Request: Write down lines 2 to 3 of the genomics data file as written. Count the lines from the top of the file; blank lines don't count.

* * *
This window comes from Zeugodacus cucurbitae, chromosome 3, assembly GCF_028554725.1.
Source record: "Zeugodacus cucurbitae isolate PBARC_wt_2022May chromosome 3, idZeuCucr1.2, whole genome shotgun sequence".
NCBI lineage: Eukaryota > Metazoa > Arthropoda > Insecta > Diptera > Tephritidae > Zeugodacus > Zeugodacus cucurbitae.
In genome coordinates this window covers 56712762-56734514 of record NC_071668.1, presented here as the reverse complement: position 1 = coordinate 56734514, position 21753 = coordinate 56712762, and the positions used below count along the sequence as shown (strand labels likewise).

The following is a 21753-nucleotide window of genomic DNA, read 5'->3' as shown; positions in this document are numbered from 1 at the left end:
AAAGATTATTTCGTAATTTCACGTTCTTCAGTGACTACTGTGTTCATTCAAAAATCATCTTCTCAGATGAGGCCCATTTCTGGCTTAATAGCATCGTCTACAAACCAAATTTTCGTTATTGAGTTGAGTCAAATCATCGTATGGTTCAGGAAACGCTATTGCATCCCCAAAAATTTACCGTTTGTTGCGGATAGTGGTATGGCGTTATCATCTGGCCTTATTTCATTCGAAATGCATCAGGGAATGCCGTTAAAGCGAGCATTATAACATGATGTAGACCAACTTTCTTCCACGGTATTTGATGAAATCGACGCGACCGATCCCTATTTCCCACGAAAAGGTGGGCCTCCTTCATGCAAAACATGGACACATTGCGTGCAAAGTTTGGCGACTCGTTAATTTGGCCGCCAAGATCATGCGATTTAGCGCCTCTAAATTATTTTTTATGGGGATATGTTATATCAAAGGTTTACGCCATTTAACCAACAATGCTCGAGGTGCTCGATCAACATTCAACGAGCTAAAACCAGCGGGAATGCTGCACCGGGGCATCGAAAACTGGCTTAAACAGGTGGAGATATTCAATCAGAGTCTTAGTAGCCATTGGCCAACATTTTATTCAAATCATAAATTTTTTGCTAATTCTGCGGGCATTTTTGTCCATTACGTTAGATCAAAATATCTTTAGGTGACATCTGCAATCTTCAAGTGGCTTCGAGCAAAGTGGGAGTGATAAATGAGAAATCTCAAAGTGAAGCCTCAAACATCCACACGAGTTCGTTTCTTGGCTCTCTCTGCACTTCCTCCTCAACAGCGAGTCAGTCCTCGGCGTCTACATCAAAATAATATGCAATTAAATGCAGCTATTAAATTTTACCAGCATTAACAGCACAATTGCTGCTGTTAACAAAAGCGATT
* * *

Source record: "Zeugodacus cucurbitae isolate PBARC_wt_2022May chromosome 3, idZeuCucr1.2, whole genome shotgun sequence".
NCBI lineage: Eukaryota > Metazoa > Arthropoda > Insecta > Diptera > Tephritidae > Zeugodacus > Zeugodacus cucurbitae.